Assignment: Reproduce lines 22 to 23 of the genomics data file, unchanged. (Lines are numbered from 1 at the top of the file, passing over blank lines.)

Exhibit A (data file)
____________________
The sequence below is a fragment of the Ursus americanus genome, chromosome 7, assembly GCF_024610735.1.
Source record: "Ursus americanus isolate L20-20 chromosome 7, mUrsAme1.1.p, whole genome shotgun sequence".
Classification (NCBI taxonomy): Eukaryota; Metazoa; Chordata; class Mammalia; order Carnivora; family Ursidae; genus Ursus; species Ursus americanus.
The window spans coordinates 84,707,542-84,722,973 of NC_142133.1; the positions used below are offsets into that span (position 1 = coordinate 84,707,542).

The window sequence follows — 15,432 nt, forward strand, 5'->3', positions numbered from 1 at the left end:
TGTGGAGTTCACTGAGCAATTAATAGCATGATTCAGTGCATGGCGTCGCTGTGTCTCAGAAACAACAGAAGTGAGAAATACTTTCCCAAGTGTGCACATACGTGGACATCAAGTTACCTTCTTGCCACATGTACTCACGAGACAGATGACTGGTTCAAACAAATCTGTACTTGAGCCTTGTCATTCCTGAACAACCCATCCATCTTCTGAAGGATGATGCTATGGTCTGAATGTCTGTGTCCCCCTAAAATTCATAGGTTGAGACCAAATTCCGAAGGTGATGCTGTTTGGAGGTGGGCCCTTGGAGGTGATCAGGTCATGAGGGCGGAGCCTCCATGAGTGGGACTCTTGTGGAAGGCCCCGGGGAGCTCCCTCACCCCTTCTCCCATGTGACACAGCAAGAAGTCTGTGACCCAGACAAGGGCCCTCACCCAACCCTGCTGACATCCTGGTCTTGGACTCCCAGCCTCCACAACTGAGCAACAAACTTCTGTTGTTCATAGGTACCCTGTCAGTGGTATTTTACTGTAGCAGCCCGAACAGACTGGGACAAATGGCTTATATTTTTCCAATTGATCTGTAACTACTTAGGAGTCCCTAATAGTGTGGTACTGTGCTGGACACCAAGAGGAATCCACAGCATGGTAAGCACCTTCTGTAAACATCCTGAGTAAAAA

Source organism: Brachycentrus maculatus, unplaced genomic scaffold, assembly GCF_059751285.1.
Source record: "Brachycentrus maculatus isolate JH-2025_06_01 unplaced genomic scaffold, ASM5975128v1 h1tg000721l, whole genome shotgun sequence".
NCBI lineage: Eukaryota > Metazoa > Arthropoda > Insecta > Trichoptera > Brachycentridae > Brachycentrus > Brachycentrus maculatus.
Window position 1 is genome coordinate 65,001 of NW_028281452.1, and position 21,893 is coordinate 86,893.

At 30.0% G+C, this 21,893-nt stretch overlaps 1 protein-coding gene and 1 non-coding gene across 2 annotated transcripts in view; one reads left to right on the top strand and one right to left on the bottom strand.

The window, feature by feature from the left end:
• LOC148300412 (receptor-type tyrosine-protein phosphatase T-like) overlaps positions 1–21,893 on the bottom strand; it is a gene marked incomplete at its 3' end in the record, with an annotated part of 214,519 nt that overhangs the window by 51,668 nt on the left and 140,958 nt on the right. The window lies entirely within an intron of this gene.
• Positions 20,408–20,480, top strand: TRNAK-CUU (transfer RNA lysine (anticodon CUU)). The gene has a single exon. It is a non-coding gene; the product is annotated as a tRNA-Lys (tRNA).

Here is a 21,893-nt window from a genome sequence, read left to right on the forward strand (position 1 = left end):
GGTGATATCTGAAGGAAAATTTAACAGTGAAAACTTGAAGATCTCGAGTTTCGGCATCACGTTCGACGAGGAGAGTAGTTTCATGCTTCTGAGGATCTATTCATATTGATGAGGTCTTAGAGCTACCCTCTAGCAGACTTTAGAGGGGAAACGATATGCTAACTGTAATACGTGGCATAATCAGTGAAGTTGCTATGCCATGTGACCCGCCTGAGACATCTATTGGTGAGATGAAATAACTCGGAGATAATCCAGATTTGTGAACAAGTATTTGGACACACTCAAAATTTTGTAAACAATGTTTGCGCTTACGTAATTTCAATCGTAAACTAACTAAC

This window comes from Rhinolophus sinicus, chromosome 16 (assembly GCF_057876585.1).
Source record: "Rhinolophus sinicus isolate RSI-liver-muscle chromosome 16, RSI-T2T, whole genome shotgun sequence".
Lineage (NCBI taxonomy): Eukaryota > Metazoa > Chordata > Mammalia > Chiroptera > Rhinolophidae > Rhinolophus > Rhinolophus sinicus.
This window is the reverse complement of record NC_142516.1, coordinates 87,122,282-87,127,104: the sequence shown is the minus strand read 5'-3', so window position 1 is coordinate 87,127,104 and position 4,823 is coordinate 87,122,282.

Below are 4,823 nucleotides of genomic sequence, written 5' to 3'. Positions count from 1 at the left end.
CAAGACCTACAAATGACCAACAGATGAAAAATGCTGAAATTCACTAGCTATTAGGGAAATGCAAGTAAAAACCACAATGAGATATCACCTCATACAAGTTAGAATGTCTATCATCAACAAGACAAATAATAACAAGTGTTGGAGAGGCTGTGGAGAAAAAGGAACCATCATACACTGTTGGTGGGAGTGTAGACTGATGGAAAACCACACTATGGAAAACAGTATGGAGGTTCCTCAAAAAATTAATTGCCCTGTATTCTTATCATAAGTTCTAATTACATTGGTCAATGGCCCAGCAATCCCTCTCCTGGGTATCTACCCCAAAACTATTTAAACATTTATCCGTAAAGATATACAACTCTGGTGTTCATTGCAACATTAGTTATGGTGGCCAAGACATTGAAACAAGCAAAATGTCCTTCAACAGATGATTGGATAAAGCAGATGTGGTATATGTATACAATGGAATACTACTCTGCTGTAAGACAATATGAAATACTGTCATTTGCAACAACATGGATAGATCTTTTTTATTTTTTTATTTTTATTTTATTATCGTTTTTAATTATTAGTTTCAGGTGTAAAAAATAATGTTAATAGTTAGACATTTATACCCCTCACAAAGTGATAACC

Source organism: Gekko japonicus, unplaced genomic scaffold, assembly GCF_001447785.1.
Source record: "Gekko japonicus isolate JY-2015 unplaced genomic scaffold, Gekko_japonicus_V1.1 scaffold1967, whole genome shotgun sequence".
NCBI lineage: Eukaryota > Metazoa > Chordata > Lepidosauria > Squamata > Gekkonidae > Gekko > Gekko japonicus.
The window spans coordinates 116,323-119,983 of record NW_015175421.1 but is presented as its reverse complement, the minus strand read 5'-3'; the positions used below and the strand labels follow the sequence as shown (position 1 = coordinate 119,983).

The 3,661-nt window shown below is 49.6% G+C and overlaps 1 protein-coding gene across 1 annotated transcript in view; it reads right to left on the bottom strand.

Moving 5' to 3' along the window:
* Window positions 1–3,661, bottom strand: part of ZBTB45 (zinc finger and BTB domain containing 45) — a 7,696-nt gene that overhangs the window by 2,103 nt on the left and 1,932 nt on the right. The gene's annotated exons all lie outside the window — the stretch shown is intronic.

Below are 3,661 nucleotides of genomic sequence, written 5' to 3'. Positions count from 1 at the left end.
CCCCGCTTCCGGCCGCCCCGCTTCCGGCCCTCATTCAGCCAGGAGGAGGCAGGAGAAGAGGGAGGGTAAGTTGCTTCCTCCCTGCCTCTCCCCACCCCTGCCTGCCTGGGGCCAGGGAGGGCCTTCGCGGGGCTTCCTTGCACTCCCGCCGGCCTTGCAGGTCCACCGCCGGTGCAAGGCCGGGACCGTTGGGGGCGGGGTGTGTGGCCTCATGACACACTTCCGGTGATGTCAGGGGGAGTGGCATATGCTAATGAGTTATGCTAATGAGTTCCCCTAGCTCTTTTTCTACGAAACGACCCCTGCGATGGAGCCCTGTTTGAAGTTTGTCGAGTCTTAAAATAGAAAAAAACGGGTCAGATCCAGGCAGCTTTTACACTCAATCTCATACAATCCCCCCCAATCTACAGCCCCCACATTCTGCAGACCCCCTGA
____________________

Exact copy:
CAAGACCTACAAATGACCAACAGATGAAAAATGCTGAAATTCACTAGCTATTAGGGAAATGCAAGTAAAAACCACAATGAGATATCACCTCATACAAGTTAGAATGTCTATCATCAACAAGACAAATAATAACAAGTGTTGGAGAGGCTGTGGAGAAAAAGGAACCATCATACACTGTTGGTGGGAGTGTAGACTGATGGAAAACCACACTATGGAAAACAGTATGGAGGTTCCTCAAAAAATTAATTGCCCTGTATTCTTATCATAAGTTCTAATTACATTGGTCAATGGCCCAGCAATCCCTCTCCTGGGTATCTACCCCAAAACTATTTAAACATTTATCCGTAAAGATATACAACTCTGGTGTTCATTGCAACATTAGTTATGGTGGCCAAGACATTGAAACAAGCAAAATGTCCTTCAACAGATGATTGGATAAAGCAGATGTGGTATATGTATACAATGGAATACTACTCTGCTGTAAGACAATATGAAATACTGTCATTTGCAACAACATGGATAGATCTTTTTTATTTTTTTATTTTTATTTTATTATCGTTTTTAATTATTAGTTTCAGGTGTAAAAAATAATGTTAATAGTTAGACATTTATACCCCTCACAAAGTGATAACC

Source organism: Gekko japonicus, unplaced genomic scaffold, assembly GCF_001447785.1.